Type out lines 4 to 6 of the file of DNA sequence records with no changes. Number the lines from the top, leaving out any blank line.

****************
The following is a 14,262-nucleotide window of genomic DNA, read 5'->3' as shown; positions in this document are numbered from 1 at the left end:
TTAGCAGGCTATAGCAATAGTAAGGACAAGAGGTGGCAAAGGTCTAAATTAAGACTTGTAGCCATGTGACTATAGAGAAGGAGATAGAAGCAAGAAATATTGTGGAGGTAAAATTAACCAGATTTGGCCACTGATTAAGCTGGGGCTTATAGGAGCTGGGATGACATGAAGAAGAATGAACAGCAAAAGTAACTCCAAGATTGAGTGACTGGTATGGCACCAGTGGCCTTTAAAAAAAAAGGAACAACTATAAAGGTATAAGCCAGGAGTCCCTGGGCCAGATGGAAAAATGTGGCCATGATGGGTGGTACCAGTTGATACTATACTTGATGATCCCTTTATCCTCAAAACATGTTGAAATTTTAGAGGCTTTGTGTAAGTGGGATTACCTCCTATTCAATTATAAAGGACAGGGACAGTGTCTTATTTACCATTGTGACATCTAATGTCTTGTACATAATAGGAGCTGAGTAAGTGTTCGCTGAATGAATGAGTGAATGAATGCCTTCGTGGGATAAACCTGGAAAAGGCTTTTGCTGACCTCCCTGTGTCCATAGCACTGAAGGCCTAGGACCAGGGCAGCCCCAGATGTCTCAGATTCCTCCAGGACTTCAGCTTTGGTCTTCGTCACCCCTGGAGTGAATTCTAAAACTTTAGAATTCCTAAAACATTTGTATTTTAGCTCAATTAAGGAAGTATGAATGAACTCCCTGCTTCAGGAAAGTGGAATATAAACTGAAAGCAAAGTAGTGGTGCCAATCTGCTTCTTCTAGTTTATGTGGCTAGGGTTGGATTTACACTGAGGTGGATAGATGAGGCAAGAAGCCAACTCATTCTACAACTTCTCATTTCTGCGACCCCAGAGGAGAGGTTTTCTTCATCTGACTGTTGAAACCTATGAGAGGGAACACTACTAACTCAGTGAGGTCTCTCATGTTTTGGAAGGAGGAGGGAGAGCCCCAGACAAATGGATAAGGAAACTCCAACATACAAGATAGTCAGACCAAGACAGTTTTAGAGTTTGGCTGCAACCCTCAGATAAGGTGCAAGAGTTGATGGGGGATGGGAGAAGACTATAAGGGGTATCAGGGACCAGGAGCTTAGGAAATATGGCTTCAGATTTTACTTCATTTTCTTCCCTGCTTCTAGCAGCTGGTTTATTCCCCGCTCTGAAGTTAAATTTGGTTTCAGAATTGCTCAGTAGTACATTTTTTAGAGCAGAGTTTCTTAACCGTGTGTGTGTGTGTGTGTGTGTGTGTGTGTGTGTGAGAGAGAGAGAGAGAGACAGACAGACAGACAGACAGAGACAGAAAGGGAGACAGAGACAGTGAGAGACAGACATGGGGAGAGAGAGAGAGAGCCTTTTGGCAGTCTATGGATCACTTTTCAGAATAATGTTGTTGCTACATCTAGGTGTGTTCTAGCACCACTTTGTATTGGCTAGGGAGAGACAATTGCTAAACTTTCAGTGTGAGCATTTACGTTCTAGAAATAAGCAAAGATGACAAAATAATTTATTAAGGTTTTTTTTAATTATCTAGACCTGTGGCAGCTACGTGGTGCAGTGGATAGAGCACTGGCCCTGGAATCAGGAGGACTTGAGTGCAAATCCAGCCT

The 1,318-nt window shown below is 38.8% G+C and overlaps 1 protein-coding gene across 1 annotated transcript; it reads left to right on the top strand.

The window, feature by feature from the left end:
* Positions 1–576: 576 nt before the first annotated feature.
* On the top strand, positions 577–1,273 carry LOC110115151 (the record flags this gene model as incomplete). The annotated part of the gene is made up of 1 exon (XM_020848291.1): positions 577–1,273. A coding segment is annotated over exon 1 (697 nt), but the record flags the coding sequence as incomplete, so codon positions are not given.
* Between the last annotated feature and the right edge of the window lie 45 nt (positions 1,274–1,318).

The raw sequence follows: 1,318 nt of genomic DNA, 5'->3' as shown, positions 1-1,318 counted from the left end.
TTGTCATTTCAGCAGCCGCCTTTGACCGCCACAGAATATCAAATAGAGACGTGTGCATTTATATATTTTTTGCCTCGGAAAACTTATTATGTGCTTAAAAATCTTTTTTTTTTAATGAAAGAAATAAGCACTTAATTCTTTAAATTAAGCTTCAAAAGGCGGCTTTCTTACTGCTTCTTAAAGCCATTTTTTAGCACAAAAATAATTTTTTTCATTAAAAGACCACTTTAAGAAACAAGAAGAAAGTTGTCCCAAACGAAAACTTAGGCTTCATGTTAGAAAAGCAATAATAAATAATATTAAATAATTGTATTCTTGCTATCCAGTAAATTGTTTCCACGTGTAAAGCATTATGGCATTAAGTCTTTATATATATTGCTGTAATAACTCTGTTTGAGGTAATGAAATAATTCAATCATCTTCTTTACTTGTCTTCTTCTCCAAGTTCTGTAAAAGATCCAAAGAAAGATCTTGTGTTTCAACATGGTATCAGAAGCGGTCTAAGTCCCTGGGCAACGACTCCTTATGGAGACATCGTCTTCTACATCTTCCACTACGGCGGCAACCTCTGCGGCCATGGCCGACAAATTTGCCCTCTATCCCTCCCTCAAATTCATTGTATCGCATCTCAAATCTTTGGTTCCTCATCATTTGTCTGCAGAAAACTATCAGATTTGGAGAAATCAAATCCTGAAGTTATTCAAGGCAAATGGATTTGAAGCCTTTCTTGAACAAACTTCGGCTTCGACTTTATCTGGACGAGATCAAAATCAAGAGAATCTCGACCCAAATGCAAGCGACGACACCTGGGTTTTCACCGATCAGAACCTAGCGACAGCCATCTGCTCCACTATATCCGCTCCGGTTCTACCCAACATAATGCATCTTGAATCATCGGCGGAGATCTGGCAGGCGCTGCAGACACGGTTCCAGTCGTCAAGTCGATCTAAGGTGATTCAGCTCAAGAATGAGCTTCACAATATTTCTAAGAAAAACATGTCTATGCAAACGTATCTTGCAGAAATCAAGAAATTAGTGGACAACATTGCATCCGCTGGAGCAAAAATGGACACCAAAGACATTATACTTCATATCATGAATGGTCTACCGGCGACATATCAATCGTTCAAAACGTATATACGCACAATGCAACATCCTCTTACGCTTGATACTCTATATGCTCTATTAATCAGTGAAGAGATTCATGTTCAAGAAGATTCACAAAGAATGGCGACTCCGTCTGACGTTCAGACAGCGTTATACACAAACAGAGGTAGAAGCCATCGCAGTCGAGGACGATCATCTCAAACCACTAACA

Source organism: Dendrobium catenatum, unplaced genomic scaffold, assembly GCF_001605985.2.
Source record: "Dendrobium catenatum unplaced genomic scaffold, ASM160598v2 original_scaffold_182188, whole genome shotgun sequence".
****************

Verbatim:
The window, feature by feature from the left end:
* Positions 1–576: 576 nt before the first annotated feature.
* On the top strand, positions 577–1,273 carry LOC110115151 (the record flags this gene model as incomplete). The annotated part of the gene is made up of 1 exon (XM_020848291.1): positions 577–1,273. A coding segment is annotated over exon 1 (697 nt), but the record flags the coding sequence as incomplete, so codon positions are not given.